It could be that we want to prove that we have self-discipline, it could be that we have anxiety, it could be that we want to be loved. In order for us to truly own our bodies, we have to ask the hard questions…and be willing to sit/be with the answer.
Remember: The only person that has and should have say over your body is you.
It won’t be easy, but everyday try to remove the voices that do not serve you in creating a healthy relationship with your body. Become clear of the stories you’ve accumulated all these years and begin to let go of the ones that are not aligned to your soul. When you have the thought, take a deep breath and upon releasing it, send the thought out with it saying, “This story is not true and I will no longer believe it” and if it comes back (as it most likely will), release it again…and again.
Everyday, allow some time to be with your body exactly as it is; all flaws, all gifts.
Listen to what it needs from you.
Does it need more rest than exercise? Then do just that. So what if you skip one day of the 21-day-fitness challenge. You have to listen to your body more than any fitness guru.
Make your body your friend, be at peace with it, know its strengths and limitations…and stop turning it into a “project.”
Inside out instead of outside in
To have a good relationship with our bodies, we need to stop focusing on the external. I’m not suggesting we should not care entirely – because we’re social creatures, so it’s almost impossible to not care how people perceive us. My point is, we should not obsessively be reconfiguring our external appearances when there is little peace and harmony internally.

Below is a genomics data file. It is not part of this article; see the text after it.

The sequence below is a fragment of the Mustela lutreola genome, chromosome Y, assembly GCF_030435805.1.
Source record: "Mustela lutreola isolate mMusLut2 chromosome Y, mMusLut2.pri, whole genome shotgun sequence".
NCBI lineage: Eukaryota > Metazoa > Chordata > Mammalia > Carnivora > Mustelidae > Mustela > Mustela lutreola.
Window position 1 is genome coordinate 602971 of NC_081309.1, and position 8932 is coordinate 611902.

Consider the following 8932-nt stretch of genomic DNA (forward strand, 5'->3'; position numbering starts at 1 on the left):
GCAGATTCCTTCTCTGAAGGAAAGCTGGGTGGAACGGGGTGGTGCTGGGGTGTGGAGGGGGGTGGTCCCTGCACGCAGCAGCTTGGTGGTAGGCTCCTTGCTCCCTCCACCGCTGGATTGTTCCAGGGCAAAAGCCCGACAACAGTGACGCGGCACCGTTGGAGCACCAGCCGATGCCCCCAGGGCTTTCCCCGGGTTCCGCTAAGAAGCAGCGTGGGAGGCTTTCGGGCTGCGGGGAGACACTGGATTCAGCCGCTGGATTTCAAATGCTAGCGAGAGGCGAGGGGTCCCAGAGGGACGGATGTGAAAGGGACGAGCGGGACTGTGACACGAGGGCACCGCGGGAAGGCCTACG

We have to go deeper, inward, and remove (or at least tone down) the white noise so we can focus on what is truly important – a sacred and loving relationship with our body, exactly as it is at this moment.
Our body is truly the vessel of our soul; the house and vehicle where we reside and ride throughout this glorious life. If we think about our bodies as the vessels of our souls, how we look becomes less important than keeping it healthy and functioning.
Think of your body as a machine
Your body is an exquisite machine. It’s been serving you faithfully since the day you were born, and it will do so until the day you die.
And like any machine, it needs maintenance – all nine body parts, 78 organs, and 100 trillion cells.
The better you treat it, the longer it will last. How we treat our bodies needs to be inclusive of the stories we tell it and how we regard it because our thoughts, emotions and body are intrinsically connected.
Treat your body as you would a baby
Do you treat your own body with tender loving care like you would a baby?
I certainly do now but in my twenties, my body was the last thing I worried about. I partied too much, hardly slept, and pushed my body in many ways. One of the great things about getting older is that your body doesn’t allow you to ignore it. If you drink one too many glasses of wine, your body will let you know pretty instantly. You don’t sleep, you don’t function.
If we think of our body as we would a baby, then we’d default to taking care of it, naturally. We’d shield it from harm, make sure it gets some fresh air every day, let it run around and play, feed it the healthiest of foods, never deprive it of sleep. We also wouldn’t bother applying make-up to a face we already believe is perfect. I’m not suggesting we don’t wear makeup but that we feel beautiful regardless.
The point is that we adore babies exactly for who they are. We need to start thinking about ourselves in the same fashion. It takes a good deal of unlearning and undoing but it will be worth it.
It’s time to take back what’s yours and yours alone—your body.
Our relationship with our bodies have been influenced by outside forces long enough. It’s time to shut off all the noise we’ve been hearing about how we should see and treat our bodies. It’s time to start connecting with our bodies from the inside out. Only then can we work on the outside in a healthy way.